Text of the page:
In this forest the Dutch experimented with water works

Up in the north of Flevoland province, near the village of Marknesse, a small forest offers a unique combination of nature and cultural and historic values. The place is called Waterloopbos, which translates into Forest of the streams. Once, the former Dutch hydraulic institute (WL Delft) built scale models of rivers, works and harbours in this forest, to test and forecast the behaviour of water engineering constructions.

Not only water works found in the Netherlands were modelled here. As the Dutch were – and still are – acknowledged for their water skills, also in those days the Dutch were contracted by developers from Asia and the Middle-East. The site offered the perfect conditions for engineers, who needed flowing water to simulate real conditions. Using small sluices, water from a large canal was directed into the low lying forested area. This way, most of the water flowed under gravity, which made the modelling work more convenient. Since 1951, over 200 scale models were constructed in the area, until the open air lab closed down in 1996.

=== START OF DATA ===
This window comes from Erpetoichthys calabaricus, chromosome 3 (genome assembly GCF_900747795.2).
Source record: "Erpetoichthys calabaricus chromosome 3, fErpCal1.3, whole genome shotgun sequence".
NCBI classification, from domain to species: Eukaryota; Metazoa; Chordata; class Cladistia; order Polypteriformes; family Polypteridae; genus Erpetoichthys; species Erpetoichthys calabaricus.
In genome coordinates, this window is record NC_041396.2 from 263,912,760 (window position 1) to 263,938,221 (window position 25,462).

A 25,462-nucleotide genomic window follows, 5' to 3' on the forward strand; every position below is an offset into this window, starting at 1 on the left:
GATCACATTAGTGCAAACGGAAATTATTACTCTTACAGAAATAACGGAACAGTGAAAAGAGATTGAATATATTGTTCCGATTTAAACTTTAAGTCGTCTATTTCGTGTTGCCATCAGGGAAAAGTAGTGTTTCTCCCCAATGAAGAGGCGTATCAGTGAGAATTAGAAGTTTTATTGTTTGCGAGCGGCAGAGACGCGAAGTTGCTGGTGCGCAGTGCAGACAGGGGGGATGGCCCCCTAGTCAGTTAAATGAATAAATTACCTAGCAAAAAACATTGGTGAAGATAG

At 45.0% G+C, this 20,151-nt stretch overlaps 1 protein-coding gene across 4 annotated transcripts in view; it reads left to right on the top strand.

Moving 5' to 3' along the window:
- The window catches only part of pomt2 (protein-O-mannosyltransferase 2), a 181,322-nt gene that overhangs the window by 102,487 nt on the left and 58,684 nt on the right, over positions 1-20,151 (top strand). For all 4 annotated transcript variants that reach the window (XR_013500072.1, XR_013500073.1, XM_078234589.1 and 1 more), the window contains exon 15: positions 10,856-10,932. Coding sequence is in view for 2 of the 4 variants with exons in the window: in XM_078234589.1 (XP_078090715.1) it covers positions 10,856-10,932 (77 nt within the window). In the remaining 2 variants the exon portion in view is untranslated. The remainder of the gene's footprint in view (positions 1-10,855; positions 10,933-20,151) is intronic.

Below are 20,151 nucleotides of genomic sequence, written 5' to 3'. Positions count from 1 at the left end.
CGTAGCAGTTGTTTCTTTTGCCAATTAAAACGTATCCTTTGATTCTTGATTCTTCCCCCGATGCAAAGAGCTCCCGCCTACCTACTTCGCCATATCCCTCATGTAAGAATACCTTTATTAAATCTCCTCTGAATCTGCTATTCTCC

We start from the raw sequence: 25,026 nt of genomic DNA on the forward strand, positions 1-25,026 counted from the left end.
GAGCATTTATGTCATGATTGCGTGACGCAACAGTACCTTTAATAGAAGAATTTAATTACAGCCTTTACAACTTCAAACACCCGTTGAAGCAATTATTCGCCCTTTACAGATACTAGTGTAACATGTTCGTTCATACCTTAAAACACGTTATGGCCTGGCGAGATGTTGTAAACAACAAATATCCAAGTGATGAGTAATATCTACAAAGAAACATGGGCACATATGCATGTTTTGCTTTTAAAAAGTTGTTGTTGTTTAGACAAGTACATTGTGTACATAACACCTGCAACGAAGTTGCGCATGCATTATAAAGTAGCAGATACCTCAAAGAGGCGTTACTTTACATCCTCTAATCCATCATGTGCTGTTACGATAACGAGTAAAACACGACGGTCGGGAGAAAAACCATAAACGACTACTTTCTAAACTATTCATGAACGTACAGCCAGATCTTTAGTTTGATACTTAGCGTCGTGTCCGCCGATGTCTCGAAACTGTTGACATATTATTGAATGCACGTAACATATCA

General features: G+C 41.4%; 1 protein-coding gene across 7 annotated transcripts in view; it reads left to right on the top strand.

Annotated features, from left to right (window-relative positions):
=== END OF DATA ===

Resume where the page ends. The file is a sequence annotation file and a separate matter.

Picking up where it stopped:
The river and harbour models can still be seen, although the forest has covered some of the constructions. Some models can easily be recognised, for example the harbours of Rotterdam, Marsha-el-Brega (Libia), Beirut (Lebanon) and Bangkok (Vietnam). The models offer interesting stories for engineering folks, but the forest itself is also worth a visit.

The mixed forest that grew here after the area was abandoned, contains an abundance of species adjusted to the various conditions, caused by all the flowing streams that cross the forest. Both flora and fauna enjoy the shallow and very clear water courses. A 3,5 km long trail takes you along most of the interesting in-situ models.

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